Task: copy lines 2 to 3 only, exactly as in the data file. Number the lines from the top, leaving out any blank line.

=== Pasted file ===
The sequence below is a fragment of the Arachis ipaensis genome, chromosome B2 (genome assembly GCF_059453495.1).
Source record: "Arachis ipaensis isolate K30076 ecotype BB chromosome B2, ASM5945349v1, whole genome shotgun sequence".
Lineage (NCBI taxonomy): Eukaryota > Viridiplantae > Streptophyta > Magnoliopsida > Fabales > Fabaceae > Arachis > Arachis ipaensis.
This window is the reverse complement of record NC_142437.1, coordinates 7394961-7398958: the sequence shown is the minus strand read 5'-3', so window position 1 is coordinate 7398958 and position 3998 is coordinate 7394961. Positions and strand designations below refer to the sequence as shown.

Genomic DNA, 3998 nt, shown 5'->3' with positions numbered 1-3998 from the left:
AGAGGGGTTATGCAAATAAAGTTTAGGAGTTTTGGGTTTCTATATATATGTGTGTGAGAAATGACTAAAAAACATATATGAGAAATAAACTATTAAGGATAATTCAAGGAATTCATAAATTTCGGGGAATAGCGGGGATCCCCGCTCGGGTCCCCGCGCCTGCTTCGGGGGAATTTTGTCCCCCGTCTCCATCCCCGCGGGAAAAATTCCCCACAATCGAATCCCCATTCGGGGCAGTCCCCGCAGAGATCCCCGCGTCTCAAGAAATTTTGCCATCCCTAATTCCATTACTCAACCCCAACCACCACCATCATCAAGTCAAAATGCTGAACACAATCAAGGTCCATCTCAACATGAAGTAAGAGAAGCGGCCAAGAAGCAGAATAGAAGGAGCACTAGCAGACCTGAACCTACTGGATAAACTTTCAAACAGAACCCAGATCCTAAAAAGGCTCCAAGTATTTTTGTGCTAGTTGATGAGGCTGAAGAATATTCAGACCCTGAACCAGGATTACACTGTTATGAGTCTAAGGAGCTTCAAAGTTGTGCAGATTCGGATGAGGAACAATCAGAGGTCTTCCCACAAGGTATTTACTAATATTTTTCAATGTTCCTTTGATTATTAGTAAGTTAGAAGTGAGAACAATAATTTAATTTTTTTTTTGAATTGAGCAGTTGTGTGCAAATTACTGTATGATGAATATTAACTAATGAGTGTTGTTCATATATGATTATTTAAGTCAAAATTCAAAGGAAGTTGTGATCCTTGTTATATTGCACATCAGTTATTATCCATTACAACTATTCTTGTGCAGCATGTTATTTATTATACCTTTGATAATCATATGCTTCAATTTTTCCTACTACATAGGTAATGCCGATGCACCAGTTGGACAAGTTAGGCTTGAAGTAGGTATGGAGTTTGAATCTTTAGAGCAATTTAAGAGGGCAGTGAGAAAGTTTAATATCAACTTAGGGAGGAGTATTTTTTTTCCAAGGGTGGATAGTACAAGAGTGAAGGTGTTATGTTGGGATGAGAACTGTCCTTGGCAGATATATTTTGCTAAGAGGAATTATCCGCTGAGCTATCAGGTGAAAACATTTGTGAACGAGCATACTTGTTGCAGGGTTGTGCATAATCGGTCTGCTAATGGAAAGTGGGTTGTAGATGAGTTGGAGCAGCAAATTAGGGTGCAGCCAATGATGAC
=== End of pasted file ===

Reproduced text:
Source record: "Arachis ipaensis isolate K30076 ecotype BB chromosome B2, ASM5945349v1, whole genome shotgun sequence".
Lineage (NCBI taxonomy): Eukaryota > Viridiplantae > Streptophyta > Magnoliopsida > Fabales > Fabaceae > Arachis > Arachis ipaensis.